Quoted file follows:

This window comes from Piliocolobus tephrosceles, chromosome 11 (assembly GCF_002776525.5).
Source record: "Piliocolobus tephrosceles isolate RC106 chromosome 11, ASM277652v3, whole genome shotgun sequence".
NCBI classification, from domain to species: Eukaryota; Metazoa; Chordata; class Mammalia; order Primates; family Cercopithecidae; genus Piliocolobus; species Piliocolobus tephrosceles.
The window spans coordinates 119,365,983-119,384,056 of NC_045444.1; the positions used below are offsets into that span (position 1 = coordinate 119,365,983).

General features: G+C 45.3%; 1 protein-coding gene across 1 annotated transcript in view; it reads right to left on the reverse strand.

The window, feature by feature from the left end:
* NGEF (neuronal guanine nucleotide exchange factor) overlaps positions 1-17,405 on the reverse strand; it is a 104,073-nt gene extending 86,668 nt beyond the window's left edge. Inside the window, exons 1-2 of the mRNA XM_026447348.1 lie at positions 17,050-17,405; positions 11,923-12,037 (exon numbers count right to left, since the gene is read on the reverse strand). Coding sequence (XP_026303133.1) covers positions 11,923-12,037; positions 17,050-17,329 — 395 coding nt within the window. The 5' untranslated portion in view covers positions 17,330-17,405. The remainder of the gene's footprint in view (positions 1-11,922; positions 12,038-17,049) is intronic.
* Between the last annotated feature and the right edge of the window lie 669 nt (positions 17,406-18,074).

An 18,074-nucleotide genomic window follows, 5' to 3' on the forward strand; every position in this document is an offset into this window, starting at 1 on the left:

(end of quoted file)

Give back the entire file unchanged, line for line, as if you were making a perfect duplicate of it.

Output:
This window comes from Piliocolobus tephrosceles, chromosome 11 (assembly GCF_002776525.5).
Source record: "Piliocolobus tephrosceles isolate RC106 chromosome 11, ASM277652v3, whole genome shotgun sequence".
NCBI classification, from domain to species: Eukaryota; Metazoa; Chordata; class Mammalia; order Primates; family Cercopithecidae; genus Piliocolobus; species Piliocolobus tephrosceles.
The window spans coordinates 119,365,983-119,384,056 of NC_045444.1; the positions used below are offsets into that span (position 1 = coordinate 119,365,983).

General features: G+C 45.3%; 1 protein-coding gene across 1 annotated transcript in view; it reads right to left on the reverse strand.

The window, feature by feature from the left end:
* NGEF (neuronal guanine nucleotide exchange factor) overlaps positions 1-17,405 on the reverse strand; it is a 104,073-nt gene extending 86,668 nt beyond the window's left edge. Inside the window, exons 1-2 of the mRNA XM_026447348.1 lie at positions 17,050-17,405; positions 11,923-12,037 (exon numbers count right to left, since the gene is read on the reverse strand). Coding sequence (XP_026303133.1) covers positions 11,923-12,037; positions 17,050-17,329 — 395 coding nt within the window. The 5' untranslated portion in view covers positions 17,330-17,405. The remainder of the gene's footprint in view (positions 1-11,922; positions 12,038-17,049) is intronic.
* Between the last annotated feature and the right edge of the window lie 669 nt (positions 17,406-18,074).

An 18,074-nucleotide genomic window follows, 5' to 3' on the forward strand; every position in this document is an offset into this window, starting at 1 on the left: